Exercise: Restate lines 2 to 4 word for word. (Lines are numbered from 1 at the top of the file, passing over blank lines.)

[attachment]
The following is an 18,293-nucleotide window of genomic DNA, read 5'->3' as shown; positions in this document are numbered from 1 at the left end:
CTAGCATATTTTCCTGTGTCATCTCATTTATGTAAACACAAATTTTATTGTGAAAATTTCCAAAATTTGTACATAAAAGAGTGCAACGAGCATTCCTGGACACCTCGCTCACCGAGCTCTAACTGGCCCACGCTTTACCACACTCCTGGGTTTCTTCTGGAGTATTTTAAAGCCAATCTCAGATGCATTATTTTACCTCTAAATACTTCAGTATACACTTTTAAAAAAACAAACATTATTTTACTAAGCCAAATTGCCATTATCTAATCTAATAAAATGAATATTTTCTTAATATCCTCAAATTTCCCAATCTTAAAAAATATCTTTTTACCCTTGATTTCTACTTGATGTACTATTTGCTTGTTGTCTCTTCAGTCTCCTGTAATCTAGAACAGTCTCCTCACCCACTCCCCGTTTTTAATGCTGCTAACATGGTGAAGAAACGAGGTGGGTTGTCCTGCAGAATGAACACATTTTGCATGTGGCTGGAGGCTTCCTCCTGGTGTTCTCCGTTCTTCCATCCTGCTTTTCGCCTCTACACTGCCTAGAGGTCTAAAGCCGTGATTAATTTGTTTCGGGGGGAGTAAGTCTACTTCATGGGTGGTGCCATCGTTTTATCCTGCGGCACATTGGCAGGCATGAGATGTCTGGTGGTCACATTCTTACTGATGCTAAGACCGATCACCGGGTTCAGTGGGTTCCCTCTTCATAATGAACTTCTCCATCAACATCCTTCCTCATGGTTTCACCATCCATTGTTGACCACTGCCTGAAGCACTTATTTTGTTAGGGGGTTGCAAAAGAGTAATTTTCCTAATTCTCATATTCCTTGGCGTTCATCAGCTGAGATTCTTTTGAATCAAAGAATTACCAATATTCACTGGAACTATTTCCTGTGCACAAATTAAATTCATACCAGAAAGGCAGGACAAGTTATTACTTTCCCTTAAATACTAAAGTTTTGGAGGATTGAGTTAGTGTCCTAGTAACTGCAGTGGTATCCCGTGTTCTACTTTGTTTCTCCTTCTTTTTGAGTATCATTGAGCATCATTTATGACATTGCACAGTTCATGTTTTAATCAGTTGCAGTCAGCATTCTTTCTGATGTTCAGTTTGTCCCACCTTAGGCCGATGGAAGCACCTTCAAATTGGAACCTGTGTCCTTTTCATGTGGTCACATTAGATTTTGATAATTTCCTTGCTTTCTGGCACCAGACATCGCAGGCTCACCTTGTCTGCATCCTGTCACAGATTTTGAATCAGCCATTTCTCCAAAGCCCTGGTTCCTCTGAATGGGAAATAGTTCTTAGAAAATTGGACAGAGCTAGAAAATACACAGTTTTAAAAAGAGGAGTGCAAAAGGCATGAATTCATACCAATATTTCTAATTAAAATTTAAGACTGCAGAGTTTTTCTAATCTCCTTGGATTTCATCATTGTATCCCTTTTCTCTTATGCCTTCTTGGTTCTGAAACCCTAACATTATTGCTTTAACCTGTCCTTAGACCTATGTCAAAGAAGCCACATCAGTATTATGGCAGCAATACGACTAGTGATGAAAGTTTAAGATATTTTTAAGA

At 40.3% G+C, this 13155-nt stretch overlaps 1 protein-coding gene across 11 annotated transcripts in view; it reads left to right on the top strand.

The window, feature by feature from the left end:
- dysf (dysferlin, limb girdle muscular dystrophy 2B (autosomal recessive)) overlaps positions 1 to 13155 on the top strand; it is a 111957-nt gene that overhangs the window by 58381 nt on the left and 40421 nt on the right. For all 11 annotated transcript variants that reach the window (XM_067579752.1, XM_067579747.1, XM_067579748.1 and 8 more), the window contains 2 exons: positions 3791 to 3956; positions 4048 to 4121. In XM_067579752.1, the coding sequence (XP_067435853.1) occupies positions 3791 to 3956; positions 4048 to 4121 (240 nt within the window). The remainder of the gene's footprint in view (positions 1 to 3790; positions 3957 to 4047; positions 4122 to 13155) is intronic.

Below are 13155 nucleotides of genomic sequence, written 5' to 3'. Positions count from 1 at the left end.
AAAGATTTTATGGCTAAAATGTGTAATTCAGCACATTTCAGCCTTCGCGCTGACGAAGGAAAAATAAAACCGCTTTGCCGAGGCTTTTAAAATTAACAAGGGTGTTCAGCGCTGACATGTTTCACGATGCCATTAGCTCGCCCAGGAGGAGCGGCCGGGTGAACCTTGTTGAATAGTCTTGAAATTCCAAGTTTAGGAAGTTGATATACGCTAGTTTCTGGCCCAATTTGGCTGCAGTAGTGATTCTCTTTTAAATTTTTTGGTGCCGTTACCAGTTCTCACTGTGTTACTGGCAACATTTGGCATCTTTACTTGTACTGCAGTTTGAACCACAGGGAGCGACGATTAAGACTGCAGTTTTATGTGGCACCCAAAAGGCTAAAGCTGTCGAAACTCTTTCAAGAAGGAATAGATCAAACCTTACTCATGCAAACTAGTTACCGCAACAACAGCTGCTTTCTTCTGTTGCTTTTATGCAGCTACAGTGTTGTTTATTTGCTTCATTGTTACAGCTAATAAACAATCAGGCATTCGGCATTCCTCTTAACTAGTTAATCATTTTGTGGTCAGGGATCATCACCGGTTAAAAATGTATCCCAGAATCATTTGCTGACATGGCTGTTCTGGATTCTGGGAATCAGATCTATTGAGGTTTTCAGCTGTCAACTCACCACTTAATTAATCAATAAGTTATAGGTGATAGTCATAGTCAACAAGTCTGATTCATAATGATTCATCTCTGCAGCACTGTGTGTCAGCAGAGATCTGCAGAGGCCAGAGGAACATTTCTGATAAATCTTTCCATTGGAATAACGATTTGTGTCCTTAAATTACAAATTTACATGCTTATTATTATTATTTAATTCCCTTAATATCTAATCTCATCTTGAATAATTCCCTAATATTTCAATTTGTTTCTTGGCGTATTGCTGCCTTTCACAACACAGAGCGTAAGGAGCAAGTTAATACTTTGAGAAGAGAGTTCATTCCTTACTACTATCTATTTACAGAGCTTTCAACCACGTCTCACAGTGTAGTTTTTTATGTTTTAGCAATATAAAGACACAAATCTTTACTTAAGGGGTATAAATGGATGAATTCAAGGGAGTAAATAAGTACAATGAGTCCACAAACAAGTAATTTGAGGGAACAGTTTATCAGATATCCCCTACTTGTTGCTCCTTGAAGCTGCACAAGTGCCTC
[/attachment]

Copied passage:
CTAGCATATTTTCCTGTGTCATCTCATTTATGTAAACACAAATTTTATTGTGAAAATTTCCAAAATTTGTACATAAAAGAGTGCAACGAGCATTCCTGGACACCTCGCTCACCGAGCTCTAACTGGCCCACGCTTTACCACACTCCTGGGTTTCTTCTGGAGTATTTTAAAGCCAATCTCAGATGCATTATTTTACCTCTAAATACTTCAGTATACACTTTTAAAAAAACAAACATTATTTTACTAAGCCAAATTGCCATTATCTAATCTAATAAAATGAATATTTTCTTAATATCCTCAAATTTCCCAATCTTAAAAAATATCTTTTTACCCTTGATTTCTACTTGATGTACTATTTGCTTGTTGTCTCTTCAGTCTCCTGTAATCTAGAACAGTCTCCTCACCCACTCCCCGTTTTTAATGCTGCTAACATGGTGAAGAAACGAGGTGGGTTGTCCTGCAGAATGAACACATTTTGCATGTGGCTGGAGGCTTCCTCCTGGTGTTCTCCGTTCTTCCATCCTGCTTTTCGCCTCTACACTGCCTAGAGGTCTAAAGCCGTGATTAATTTGTTTCGGGGGGAGTAAGTCTACTTCATGGGTGGTGCCATCGTTTTATCCTGCGGCACATTGGCAGGCATGAGATGTCTGGTGGTCACATTCTTACTGATGCTAAGACCGATCACCGGGTTCAGTGGGTTCCCTCTTCATAATGAACTTCTCCATCAACATCCTTCCTCATGGTTTCACCATCCATTGTTGACCACTGCCTGAAGCACTTATTTTGTTAGGGGGTTGCAAAAGAGTAATTTTCCTAATTCTCATATTCCTTGGCGTTCATCAGCTGAGATTCTTTTGAATCAAAGAATTACCAATATTCACTGGAACTATTTCCTGTGCACAAATTAAATTCATACCAGAAAGGCAGGACAAGTTATTACTTTCCCTTAAATACTAAAGTTTTGGAGGATTGAGTTAGTGTCCTAGTAACTGCAGTGGTATCCCGTGTTCTACTTTGTTTCTCCTTCTTTTTGAGTATCATTGAGCATCATTTATGACATTGCACAGTTCATGTTTTAATCAGTTGCAGTCAGCATTCTTTCTGATGTTCAGTTTGTCCCACCTTAGGCCGATGGAAGCACCTTCAAATTGGAACCTGTGTCCTTTTCATGTGGTCACATTAGATTTTGATAATTTCCTTGCTTTCTGGCACCAGACATCGCAGGCTCACCTTGTCTGCATCCTGTCACAGATTTTGAATCAGCCATTTCTCCAAAGCCCTGGTTCCTCTGAATGGGAAATAGTTCTTAGAAAATTGGACAGAGCTAGAAAATACACAGTTTTAAAAAGAGGAGTGCAAAAGGCATGAATTCATACCAATATTTCTAATTAAAATTTAAGACTGCAGAGTTTTTCTAATCTCCTTGGATTTCATCATTGTATCCCTTTTCTCTTATGCCTTCTTGGTTCTGAAACCCTAACATTATTGCTTTAACCTGTCCTTAGACCTATGTCAAAGAAGCCACATCAGTATTATGGCAGCAATACGACTAGTGATGAAAGTTTAAGATATTTTTAAGA

At 40.3% G+C, this 13155-nt stretch overlaps 1 protein-coding gene across 11 annotated transcripts in view; it reads left to right on the top strand.

The window, feature by feature from the left end: